TBH, My First Postpartum Shower Was Like Having An Orgasm
Lots of moms love to reminisce about the first thing they ate post-delivery. Some of them even refer to it as the best part about the aftermath of giving birth (aside from actually having the baby, of course). But for me, even though I hadn't eaten in almost two days, the best part of making it through delivery wasn't the first glorious postpartum meal. For me, the glorious reward after all my hard work in the delivery room and OR was finally getting to take a shower.
During the last two months of my pregnancy, I was on bedrest and in and out of the hospital quite a bit. Since staying off my feet was key to staying pregnant, I was limited to five-minute showers every other day while I sat on a shower chair. The chair part was lovely. But not having enough time to wash your hair and shave your legs wasn't as great.
Once my boys finally arrived, I was looking forward to spending some serious time in the shower. I even planned for the occasion when packing my hospital bag. I packed my loofah, my favorite face scrub, an expensive shampoo and conditioner that I only bust out on the weekends, and a nice new razor to defuzz myself.
During delivery, I became thoroughly gross. I only had contractions for about an hour before I demanded the epidural. Laying in bed watching House Hunters while I waited to dilate didn't make me too sweaty, but once it was game time I pushed my heart out for three hours. (If you don't think that's a long time, hold a crunch while watching Titanic from start to finish and get back to me.) After all that pushing, the twins still wouldn't budge and their heart rates had started to dip, so I had an emergency c-section, meaning I was coated from navel to nether region with all kinds of surgical disinfectant and other bodily fluids that I don't want to think about. I came out of delivery a very happy but very smelly new mom.
I didn't even care how uncomfortable it was to try and stand upright. I just wanted to remember what it felt like to be completely clean again, to stay under the spray so long that my fingers turned into raisins.
After I met my boys, got them settled in the NICU and had my first post-delivery check-up, I was given the all-clear to finally hop in the shower. Only it was more like a slow hobble/crawl, because my midsection was sore and covered in bandages that I was too afraid to look at. I didn't even care how uncomfortable it was to try and stand upright. I just wanted to remember what it felt like to be completely clean again, to stay under the spray so long that my fingers turned into raisins.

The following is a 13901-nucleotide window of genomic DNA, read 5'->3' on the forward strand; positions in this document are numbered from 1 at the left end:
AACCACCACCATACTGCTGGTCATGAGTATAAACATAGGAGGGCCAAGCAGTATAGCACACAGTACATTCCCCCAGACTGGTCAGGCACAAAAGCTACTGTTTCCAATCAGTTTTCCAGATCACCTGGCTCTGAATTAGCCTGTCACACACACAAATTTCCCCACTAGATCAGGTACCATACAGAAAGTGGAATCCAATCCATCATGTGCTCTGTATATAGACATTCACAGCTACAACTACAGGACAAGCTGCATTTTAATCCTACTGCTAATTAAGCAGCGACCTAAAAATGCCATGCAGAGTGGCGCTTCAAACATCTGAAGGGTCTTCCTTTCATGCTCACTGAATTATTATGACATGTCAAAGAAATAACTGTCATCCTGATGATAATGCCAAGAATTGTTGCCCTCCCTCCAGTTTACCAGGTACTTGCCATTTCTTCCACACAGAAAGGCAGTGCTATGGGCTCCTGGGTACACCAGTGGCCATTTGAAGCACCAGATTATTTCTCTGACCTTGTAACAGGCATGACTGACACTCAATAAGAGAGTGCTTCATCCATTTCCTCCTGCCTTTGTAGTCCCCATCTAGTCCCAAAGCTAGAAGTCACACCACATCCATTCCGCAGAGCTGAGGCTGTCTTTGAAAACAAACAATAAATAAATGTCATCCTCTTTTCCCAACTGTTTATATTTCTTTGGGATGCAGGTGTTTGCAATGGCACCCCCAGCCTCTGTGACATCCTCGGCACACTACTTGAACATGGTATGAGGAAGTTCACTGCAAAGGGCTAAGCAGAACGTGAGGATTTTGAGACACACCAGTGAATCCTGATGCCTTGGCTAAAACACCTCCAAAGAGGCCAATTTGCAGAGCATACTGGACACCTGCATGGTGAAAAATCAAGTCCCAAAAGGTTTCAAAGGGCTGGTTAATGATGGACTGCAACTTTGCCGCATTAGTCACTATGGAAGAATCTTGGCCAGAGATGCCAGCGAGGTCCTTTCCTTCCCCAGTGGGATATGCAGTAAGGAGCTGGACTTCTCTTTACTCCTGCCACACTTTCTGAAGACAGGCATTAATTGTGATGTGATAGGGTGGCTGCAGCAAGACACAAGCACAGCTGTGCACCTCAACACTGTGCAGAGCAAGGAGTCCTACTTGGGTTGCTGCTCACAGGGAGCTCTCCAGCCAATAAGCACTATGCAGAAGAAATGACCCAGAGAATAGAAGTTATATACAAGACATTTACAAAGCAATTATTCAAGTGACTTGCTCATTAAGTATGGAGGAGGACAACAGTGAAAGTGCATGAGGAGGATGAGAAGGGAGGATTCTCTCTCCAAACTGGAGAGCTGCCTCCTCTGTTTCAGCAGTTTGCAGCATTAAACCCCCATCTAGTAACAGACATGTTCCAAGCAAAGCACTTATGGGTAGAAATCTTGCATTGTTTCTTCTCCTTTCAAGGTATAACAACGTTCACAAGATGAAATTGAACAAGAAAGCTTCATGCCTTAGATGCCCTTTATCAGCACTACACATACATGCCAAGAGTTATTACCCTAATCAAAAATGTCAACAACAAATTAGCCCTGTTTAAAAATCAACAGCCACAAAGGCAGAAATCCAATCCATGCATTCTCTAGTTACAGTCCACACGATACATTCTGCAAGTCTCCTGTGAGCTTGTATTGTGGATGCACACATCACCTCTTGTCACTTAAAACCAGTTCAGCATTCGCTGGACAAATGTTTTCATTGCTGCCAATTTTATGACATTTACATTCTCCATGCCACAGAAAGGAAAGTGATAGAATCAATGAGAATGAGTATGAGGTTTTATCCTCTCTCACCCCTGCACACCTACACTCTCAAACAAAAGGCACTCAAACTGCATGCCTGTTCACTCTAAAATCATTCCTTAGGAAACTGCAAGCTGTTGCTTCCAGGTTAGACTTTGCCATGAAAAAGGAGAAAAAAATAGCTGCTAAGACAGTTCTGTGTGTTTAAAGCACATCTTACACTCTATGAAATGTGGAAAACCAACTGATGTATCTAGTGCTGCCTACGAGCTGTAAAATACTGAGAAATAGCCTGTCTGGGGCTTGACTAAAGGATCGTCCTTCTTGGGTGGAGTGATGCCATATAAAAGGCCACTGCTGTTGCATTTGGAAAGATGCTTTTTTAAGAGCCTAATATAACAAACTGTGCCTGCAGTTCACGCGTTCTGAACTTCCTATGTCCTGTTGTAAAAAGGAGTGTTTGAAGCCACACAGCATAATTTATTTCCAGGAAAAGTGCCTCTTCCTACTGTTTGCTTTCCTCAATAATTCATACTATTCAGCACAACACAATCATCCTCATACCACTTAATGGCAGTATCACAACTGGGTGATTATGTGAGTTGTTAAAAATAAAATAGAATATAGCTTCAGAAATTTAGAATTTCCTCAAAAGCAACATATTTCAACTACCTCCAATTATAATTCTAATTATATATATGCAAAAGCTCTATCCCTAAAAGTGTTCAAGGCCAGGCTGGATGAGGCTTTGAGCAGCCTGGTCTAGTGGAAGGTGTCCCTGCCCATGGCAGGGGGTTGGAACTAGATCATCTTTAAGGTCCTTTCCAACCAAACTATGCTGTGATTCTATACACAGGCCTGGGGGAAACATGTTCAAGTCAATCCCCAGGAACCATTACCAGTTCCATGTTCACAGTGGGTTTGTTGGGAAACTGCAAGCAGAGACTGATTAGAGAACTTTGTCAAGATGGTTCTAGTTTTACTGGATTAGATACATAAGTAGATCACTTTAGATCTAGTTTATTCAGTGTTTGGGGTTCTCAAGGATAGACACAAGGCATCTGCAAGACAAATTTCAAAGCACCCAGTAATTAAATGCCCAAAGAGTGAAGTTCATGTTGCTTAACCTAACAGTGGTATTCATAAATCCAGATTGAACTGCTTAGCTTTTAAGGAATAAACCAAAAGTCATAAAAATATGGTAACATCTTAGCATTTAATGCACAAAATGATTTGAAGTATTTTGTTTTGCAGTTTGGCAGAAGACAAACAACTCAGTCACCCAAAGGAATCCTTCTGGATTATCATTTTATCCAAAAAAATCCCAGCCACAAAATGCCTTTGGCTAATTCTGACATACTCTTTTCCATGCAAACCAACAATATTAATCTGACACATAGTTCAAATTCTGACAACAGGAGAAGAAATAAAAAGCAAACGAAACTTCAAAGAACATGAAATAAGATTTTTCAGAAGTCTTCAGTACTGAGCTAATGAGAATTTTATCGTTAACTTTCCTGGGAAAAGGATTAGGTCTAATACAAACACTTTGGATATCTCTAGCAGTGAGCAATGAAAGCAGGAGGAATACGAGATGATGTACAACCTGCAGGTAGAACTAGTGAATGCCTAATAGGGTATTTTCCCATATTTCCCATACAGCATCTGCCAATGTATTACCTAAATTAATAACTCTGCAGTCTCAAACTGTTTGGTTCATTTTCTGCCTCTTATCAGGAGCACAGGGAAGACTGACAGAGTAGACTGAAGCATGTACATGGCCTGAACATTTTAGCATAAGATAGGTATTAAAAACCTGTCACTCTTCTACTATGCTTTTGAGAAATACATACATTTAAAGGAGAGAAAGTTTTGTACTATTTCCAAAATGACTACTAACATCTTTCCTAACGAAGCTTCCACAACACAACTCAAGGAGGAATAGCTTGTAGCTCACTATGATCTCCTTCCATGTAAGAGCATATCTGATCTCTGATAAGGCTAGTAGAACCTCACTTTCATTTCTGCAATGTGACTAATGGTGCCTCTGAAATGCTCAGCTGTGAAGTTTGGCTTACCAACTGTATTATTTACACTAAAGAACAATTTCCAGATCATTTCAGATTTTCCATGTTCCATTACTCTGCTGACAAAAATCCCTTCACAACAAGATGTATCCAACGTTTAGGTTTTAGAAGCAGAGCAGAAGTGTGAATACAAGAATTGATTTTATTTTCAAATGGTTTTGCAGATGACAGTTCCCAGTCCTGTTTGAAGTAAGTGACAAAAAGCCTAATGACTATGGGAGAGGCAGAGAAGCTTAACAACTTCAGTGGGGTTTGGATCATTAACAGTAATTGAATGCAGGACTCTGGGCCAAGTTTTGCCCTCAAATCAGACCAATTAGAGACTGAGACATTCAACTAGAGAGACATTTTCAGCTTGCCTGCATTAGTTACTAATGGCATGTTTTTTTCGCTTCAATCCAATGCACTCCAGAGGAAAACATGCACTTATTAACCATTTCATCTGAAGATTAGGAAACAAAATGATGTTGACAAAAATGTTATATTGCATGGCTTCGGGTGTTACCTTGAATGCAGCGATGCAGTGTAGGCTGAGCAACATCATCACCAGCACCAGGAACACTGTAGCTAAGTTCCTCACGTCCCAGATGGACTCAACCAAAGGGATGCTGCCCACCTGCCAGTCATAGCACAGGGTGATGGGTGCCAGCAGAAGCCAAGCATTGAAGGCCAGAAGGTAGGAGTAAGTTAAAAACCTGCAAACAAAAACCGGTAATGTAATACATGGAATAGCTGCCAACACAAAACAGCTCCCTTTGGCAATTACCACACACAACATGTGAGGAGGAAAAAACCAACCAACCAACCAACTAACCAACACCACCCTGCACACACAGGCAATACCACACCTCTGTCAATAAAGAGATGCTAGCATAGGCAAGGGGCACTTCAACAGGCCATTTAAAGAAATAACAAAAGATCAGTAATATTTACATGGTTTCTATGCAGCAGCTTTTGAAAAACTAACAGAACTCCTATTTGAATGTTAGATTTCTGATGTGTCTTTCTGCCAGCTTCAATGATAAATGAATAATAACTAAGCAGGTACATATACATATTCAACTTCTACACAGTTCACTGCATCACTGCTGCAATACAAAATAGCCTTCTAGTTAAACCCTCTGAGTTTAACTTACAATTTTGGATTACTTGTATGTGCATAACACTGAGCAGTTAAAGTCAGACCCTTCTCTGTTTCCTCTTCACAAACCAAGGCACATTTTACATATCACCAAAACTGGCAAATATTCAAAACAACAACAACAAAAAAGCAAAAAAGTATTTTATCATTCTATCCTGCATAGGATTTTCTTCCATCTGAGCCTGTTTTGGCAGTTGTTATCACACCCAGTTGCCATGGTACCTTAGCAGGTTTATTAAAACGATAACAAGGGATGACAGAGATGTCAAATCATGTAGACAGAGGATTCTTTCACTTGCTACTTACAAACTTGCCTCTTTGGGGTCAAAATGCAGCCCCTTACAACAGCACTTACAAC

It was only a tiny shower stall with a flimsy plastic curtain and a detachable hose sprayer, but to me it looked like a luxury shower from the HGTV Dream Home. At first I turned the water to "barely warm" because I was so used to being pregnant and I had an irrational fear of boiling my babies in the womb if I took a too-hot shower. But when I looked down and was able to see the chipped remains of last season's manicure under my semi-deflated baby bump, I remembered I was all alone in there, and turned the heat up to "Ryan Gosling shirtless."
The next few minutes were straight out of an Herbal Essences commercial as I shampooed my hair and washed my face and upper body. I was slightly bummed when I realized the tan I thought I had going along my collarbone was actually just a ton of dead skin that needed to be scrubbed off, but I was enjoying the hot water too much to care.
I finally got started on the thing I was most looking forward to about showering post-delivery: shaving my legs for the first time in weeks.
Up until this point, I had been very careful to avoid soaking my incision or getting any soap on it, but I wanted to try and wash away some of the surgical stains and blood that I saw there, so I decided to give it a go. Injuries make me squeamish though, so I looked straight ahead while aiming my loofah southward. And I felt...nothing. I knew my sponge was pushing against my body, but there was no sensation in the lower half of my abdomen. For just a tiny fraction of a section, I wondered if I was a ghost. Then I realized it was a side effect of the surgery, and I was numb in my lower belly.
Then I finally got started on the thing I was most looking forward to about showering post-delivery: shaving my legs for the first time in weeks. Thanks to a handy in-shower bench, I was able to shave my entire left leg without pulling on my incision too much, including those hairs around the ankle that I usually miss. But when I switched to the other leg, I realized the shaving cream was coming away, but the hair was staying put. I looked at the razor and saw a baby rat's worth of hair caught among the blades. I tried to clean out the razor as best I could, but it was hopeless. My disposable lady BIC was no match for my natural coating, and I had to settle for being a half shorn mamma.
I emerged from that first post-delivery shower ready to take on the world. In the moment, I just wanted to wash away the labor sweat and grime, but in hindsight I'm really glad I didn't rush that shower. It's been almost four years since I gave birth, and I'm pretty sure that's the longest shower my kids have let me take since.